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Lets talk about calcium/Kalk reactors

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mojoreef

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Alrighty then, lets break them down, how do they work, what makes one better then another, what kind of media should we be using? What do you look for when buying one.

MIke
 

Macbeth417

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Forgive the repost, but I still think these articles will help some of those newer to these devices, and the related chemistry, get a handle on what we are talking about here. I did not list any information of Kalkwasser Reactors/Mixers, but there is some applicable information contained within the Calc and Alk links.

Macbeth417 said:

-Erik
 
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Macbeth417

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I am in the market for a solenoid and would like to know if there are any that I should stay away from or those that I should steer toward. I would imagine brass would not be the best of choices, is this a correct assumption? Do you all use your reactor on a PH monitor hookep to the Co2 solenoid or do you just let it run once you have "Dialed it in."


A few things to talk over:

The reactor:
Single Pass
Vs.
Recirculating

Feed line:
Gravity Feed
Vs.
Pump/pressure

The Co2 Gear:
Where to get tanks locally
What Solenoids can we use

PH controler:
What PH do you run yours at?
Do you need one to use it effectively

Effluent:
Where do you let your effluent drip,
Directly to sump or in topoff water?

Dosing Time:
24/7 or only day time to reduce nighttime PH swings?
(or Kalk to counteract acidity of Reactor effluent?)


Wow I just asked more than I helped... :lol:

-Erik
 
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mattseattle

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definitely good questions as i wouldn't know the first thing to ask right now. i've just begun the quest in search of a calcium reactor for my tank.

Erik - thanks for posting such great questions.
 

MtnDewMan

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One that is efficient, when a big calcium load is in the tank, CO2 can go fast. The media is important, it has to be clean which means phosphate free. The fluidized reactors are getting attention these days, ones which keep the media suspended more so than the traditional reactors.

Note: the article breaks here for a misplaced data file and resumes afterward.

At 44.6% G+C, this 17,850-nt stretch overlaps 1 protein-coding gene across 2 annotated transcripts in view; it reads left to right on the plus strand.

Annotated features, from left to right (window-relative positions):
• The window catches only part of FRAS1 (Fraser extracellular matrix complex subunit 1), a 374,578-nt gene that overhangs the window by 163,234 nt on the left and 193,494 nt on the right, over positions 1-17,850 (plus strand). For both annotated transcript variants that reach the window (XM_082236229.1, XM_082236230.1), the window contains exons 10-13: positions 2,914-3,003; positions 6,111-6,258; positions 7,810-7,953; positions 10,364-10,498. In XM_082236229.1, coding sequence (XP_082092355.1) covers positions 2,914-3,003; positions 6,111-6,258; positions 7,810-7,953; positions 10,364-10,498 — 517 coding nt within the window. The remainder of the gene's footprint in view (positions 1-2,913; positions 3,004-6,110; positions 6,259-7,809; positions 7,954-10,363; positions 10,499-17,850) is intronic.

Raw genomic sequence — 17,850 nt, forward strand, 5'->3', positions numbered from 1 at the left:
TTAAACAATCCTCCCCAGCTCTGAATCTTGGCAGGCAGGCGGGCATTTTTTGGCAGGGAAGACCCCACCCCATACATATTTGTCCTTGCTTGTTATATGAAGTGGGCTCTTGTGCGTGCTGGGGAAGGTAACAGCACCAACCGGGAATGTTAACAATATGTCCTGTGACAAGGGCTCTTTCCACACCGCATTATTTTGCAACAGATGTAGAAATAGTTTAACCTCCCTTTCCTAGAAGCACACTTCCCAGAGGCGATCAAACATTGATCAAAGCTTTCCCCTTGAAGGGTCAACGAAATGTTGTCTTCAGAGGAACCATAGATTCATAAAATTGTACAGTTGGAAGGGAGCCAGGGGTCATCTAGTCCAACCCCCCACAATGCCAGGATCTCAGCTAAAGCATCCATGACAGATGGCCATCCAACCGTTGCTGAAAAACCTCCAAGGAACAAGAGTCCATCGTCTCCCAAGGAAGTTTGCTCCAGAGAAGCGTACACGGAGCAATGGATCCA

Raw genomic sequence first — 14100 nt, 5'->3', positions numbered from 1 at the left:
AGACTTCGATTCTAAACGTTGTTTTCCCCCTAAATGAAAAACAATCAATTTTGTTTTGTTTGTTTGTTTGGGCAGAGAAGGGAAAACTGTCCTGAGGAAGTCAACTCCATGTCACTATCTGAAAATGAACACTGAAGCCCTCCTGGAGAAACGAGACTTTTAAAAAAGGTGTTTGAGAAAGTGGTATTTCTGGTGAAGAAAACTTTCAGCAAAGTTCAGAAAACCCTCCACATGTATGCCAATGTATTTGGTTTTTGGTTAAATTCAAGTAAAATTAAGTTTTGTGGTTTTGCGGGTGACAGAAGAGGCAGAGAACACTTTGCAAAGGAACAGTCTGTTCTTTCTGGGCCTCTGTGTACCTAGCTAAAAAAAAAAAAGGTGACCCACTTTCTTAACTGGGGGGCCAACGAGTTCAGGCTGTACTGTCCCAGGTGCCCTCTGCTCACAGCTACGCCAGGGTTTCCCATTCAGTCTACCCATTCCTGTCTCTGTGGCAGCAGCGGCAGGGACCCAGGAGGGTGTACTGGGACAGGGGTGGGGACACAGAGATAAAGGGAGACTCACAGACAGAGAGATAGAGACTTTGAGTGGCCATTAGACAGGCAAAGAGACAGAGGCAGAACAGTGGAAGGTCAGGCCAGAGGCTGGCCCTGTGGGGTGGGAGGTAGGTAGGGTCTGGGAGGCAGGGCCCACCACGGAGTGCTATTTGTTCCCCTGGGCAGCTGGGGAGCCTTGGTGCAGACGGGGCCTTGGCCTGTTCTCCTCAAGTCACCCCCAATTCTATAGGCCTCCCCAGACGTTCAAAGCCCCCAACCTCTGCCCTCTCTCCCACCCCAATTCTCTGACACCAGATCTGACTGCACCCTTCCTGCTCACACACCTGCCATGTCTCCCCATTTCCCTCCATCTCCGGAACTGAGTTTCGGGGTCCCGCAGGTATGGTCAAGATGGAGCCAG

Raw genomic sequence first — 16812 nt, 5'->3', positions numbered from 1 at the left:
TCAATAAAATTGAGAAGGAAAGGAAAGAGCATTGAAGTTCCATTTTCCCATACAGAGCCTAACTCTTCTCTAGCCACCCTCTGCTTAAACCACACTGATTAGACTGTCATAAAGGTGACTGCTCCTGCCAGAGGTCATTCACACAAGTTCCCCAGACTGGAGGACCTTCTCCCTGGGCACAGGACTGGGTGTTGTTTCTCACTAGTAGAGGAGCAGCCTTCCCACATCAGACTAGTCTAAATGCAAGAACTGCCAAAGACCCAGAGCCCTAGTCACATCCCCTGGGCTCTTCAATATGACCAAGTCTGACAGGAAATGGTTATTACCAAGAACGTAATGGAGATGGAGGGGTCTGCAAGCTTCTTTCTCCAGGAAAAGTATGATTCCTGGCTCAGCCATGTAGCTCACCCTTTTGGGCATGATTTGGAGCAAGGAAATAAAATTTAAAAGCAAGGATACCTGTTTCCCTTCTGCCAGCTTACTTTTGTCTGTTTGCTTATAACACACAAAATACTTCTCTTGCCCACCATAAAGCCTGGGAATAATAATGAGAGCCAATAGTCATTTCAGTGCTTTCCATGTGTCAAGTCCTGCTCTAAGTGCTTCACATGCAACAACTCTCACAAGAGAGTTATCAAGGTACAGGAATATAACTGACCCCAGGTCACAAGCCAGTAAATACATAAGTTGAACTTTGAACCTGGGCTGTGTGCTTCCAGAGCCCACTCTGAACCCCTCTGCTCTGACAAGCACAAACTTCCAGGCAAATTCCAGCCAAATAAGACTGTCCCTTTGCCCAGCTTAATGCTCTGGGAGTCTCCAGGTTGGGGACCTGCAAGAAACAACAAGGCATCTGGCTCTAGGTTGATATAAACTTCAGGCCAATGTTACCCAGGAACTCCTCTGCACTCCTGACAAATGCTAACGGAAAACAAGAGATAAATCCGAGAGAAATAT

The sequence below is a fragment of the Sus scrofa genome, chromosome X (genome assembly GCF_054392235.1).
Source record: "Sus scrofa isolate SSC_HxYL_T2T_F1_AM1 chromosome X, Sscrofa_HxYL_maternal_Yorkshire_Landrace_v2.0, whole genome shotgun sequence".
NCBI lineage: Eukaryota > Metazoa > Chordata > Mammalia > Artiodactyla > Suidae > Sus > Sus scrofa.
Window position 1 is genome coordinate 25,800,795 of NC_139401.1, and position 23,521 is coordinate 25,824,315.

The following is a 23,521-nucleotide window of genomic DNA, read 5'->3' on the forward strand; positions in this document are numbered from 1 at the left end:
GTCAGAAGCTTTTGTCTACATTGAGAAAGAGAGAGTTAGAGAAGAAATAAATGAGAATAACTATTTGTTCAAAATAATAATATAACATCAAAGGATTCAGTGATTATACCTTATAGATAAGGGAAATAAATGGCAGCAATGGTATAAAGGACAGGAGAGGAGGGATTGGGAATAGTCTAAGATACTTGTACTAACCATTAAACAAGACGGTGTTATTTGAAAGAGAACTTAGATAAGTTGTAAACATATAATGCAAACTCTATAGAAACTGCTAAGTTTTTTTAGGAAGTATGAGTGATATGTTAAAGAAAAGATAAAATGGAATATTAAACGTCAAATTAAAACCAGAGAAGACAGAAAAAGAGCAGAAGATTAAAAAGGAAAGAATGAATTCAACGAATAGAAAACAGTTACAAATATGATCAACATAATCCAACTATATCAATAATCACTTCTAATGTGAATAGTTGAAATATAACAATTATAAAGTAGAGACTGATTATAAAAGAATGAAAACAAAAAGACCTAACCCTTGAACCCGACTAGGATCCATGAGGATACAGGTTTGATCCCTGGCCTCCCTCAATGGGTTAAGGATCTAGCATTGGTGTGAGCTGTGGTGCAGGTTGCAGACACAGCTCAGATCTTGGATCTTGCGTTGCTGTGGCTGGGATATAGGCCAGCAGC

Tuning them can be difficult. The right balance between effluent drip and CO2 bubble rate. But once dialed in, it is nearly forget it until refill time for either the media or the CO2.

MUCH easier than dosing calcium and alkalinity products every day for those SPS and Clam keepers.
 

jmaxwell

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speaking off dialing it in..I have had a hard time finding a KH kit that will read high enough to measure your effluent. Can anybody recommend one or and where to purchase. So far I have been merely guessing by measuring the KH of the tank, but it bugs me not to know what my reactor is producing.

Jim
 

mojoreef

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LOL Eric alot of help you turned out to be lol. Ok wow where do I start??

Ok on the valve, just make sure it is a good one, brass or not does not pertain it never sees the water. On the monitor you can run one as a fail safe, so you dont waste you co2 if the power goes out. Using it turn the co2 on of off due to PH conditions in the tank.........it would be better to have it shut off the reactor and the co2 if the tank ph dropped to low. if you do just the solunoid all the water in the reactor is still low anyway, so even thought the co2 is off you would have to refresh the reactor.
>Second chamber reactors, the concept here is that it helps disapate co2 along with adding media, but from what I noticed with mine it didnt make much of an impact on either, that second chamber never went down.
>On the feed line, are you talking calcium reactor?? is so that is dependant on the reactor model.
>On the gear for co2, tanks can be bought at the local welding supply house. its usualy about 35 bucks for a 5 pound bottle and then about 1o bucks a fill. use welding grade over food grade, the food grade can have alot of impurities. On the valve, beyond vendors for the hobby I am not sure where to get, but dont cheap out here, or you will be screwing around trying to dial in the bubble rate. the solunoid should be built into the valve itself.
>On the controler I dont use it to control on mine but that is just me. mine usually fluxes between 8.25 and 8.4
>My kalk and calreactor both dump into the sump. but for most folks using kalk for top off is the best way to start.
>Dosing time, my kalk only comes on at night and runs for the duration, then when the lights come on the kalk shuts off and the careactor turn on for the lighted period.

wow, lol


Mike
 

Mushroom Boy